I’ve written about positivity before, in terms of cultivating a positive outlook for yourself. What I want to write about today is cultivating positivity in your workplace, particularly if you’re a leader. By focusing on positive interactions with your employees and encouraging an upbeat emotional state as often as possible, you’ll be more likely to have a happy, productive and efficient team.
How positivity affects our brains
To start with, let’s look at how positive and negative emotions work in our brains, and what we can learn from that.
Positive emotions generally work in an opposite way to negative emotions. So, while emotions like fear, anxiety, stress and anger narrow our focus, inhibit our concentration and decrease our cognitive abilities, positive emotions can do the opposite. When we’re feeling upbeat and happy, we’re more likely to have an inclusive focus than a self-centered outlook, and to perform better on cognitively demanding tasks.
That is why exercising often makes us happier, especially if we choose to go for a demanding work-out.
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Happiness is so interesting, because we all have different ideas about what it is and how to get it. It’s also no surprise that it’s the Nr.1 value for Buffer’s culture, if you see our slidedeck about it. So naturally we are obsessed with it.
I would love to be happier, as I’m sure most people would, so I thought it would be interesting to find some ways to become a happier person that are actually backed up by science. Here are ten of the best ones I found.
1. Exercise more – 7 minutes might be enough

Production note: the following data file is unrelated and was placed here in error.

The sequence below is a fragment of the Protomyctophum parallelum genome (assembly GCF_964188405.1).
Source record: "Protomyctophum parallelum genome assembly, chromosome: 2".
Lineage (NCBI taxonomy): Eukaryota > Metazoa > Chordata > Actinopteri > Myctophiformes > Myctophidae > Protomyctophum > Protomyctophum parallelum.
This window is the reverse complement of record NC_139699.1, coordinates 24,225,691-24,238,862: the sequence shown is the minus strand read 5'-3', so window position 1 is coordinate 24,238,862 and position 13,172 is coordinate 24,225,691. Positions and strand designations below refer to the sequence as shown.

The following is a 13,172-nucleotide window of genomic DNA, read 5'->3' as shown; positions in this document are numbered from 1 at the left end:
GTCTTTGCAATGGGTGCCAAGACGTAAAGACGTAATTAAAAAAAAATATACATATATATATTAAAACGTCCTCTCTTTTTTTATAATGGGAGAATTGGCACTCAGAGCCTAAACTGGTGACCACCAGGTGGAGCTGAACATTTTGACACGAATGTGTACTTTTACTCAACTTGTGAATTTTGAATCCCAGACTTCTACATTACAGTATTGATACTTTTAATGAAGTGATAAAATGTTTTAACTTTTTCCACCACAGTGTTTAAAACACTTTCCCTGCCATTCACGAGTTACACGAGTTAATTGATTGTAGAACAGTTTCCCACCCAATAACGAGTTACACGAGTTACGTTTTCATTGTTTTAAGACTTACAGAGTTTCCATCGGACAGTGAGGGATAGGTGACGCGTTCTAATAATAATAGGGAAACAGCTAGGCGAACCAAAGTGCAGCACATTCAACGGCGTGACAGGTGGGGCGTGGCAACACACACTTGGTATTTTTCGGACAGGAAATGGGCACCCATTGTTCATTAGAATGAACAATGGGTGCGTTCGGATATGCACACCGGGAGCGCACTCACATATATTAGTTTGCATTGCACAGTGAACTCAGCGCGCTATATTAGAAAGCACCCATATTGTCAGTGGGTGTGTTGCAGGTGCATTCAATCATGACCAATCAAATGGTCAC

You might have seen some talk recently about the scientific 7 minute workout mentioned in The New York Times. So if you thought exercise was something you didn’t have time for, maybe you can fit it in after all.
Exercise has such a profound effect on our happiness and well-being that it’s actually been proven to be an effective strategy for overcoming depression. In a study cited in Shawn Achor’s book, The Happiness Advantage 1, three groups of patients treated their depression with either medication, exercise, or a combination of the two. The results of this study really surprised me. Although all three groups experienced similar improvements in their happiness levels to begin with, the follow up assessments proved to be radically different:
The groups were then tested six months later to assess their relapse rate. Of those who had taken the medication alone, 38 percent had slipped back into depression. Those in the combination group were doing only slightly better, with a 31 percent relapse rate. The biggest shock, though, came from the exercise group: Their relapse rate was only 9 percent!
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